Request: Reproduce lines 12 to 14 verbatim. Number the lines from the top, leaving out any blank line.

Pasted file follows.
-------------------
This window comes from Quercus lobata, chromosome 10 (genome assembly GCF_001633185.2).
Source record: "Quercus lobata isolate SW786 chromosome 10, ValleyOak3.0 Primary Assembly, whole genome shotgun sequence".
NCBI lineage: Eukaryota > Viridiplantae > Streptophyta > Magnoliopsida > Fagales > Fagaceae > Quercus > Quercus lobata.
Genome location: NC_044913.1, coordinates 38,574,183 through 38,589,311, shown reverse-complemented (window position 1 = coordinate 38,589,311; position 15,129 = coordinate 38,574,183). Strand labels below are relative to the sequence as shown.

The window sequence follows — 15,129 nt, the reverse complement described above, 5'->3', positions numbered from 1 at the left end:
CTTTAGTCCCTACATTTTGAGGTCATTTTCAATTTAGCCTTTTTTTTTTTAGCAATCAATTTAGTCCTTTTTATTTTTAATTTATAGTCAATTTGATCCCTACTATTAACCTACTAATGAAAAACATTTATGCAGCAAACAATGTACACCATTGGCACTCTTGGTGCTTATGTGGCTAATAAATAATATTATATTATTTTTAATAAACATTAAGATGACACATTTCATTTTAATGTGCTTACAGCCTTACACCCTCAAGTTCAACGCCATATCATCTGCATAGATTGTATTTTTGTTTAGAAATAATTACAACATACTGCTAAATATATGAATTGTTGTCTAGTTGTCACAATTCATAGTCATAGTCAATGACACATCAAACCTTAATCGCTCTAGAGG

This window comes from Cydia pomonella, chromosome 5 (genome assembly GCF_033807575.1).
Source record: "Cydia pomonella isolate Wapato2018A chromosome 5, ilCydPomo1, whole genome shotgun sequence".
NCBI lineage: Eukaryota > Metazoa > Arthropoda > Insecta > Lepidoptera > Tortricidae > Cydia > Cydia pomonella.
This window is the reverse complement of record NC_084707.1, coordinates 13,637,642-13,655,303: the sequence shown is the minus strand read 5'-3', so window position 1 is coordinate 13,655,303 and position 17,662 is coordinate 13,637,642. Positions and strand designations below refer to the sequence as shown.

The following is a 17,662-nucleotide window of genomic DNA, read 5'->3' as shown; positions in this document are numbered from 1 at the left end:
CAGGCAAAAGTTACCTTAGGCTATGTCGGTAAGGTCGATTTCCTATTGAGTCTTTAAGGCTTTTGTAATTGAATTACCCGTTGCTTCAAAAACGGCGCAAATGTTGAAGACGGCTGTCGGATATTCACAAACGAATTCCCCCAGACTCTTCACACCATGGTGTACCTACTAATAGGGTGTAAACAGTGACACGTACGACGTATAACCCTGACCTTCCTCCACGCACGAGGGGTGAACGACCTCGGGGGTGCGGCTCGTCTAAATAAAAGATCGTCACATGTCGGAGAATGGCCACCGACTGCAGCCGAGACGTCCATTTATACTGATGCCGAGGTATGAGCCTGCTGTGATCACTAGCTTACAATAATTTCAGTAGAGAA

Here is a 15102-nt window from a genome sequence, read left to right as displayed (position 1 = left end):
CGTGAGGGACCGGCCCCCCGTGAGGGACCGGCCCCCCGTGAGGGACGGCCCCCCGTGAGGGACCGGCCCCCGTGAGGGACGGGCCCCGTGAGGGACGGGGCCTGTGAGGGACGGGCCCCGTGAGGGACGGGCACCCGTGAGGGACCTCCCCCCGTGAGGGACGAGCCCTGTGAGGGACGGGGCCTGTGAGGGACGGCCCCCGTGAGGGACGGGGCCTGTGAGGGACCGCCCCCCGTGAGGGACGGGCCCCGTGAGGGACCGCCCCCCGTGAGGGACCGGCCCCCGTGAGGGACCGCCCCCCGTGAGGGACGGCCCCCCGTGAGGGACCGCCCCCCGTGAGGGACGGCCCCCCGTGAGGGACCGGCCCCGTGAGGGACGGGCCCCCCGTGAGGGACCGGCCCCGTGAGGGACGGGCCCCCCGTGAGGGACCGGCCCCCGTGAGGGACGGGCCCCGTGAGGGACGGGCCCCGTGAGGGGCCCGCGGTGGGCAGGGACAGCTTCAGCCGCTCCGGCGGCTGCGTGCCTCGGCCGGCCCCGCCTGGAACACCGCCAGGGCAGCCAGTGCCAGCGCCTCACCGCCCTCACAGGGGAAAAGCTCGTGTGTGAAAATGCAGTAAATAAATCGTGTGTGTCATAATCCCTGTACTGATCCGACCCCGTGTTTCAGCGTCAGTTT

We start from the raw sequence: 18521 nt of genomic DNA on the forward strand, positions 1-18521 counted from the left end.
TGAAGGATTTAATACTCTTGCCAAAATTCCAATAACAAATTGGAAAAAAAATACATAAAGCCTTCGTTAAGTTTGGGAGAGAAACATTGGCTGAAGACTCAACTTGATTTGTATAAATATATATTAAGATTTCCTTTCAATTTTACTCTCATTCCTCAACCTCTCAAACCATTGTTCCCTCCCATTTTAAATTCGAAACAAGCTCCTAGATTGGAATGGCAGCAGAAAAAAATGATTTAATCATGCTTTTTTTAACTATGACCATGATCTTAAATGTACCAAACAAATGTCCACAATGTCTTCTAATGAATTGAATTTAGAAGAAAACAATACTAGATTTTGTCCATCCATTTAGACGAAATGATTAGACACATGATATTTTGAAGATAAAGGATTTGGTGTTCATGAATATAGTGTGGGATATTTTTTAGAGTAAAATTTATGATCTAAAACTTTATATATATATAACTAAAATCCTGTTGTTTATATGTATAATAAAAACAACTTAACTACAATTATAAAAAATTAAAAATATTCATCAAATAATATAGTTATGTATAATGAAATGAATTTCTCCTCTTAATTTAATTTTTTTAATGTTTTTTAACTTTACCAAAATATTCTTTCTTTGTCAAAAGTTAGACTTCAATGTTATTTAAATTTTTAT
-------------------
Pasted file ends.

CAGGCAAAAGTTACCTTAGGCTATGTCGGTAAGGTCGATTTCCTATTGAGTCTTTAAGGCTTTTGTAATTGAATTACCCGTTGCTTCAAAAACGGCGCAAATGTTGAAGACGGCTGTCGGATATTCACAAACGAATTCCCCCAGACTCTTCACACCATGGTGTACCTACTAATAGGGTGTAAACAGTGACACGTACGACGTATAACCCTGACCTTCCTCCACGCACGAGGGGTGAACGACCTCGGGGGTGCGGCTCGTCTAAATAAAAGATCGTCACATGTCGGAGAATGGCCACCGACTGCAGCCGAGACGTCCATTTATACTGATGCCGAGGTATGAGCCTGCTGTGATCACTAGCTTACAATAATTTCAGTAGAGAA

Here is a 15102-nt window from a genome sequence, read left to right as displayed (position 1 = left end):
CGTGAGGGACCGGCCCCCCGTGAGGGACCGGCCCCCCGTGAGGGACGGCCCCCCGTGAGGGACCGGCCCCCGTGAGGGACGGGCCCCGTGAGGGACGGGGCCTGTGAGGGACGGGCCCCGTGAGGGACGGGCACCCGTGAGGGACCTCCCCCCGTGAGGGACGAGCCCTGTGAGGGACGGGGCCTGTGAGGGACGGCCCCCGTGAGGGACGGGGCCTGTGAGGGACCGCCCCCCGTGAGGGACGGGCCCCGTGAGGGACCGCCCCCCGTGAGGGACCGGCCCCCGTGAGGGACCGCCCCCCGTGAGGGACGGCCCCCCGTGAGGGACCGCCCCCCGTGAGGGACGGCCCCCCGTGAGGGACCGGCCCCGTGAGGGACGGGCCCCCCGTGAGGGACCGGCCCCGTGAGGGACGGGCCCCCCGTGAGGGACCGGCCCCCGTGAGGGACGGGCCCCGTGAGGGACGGGCCCCGTGAGGGGCCCGCGGTGGGCAGGGACAGCTTCAGCCGCTCCGGCGGCTGCGTGCCTCGGCCGGCCCCGCCTGGAACACCGCCAGGGCAGCCAGTGCCAGCGCCTCACCGCCCTCACAGGGGAAAAGCTCGTGTGTGAAAATGCAGTAAATAAATCGTGTGTGTCATAATCCCTGTACTGATCCGACCCCGTGTTTCAGCGTCAGTTT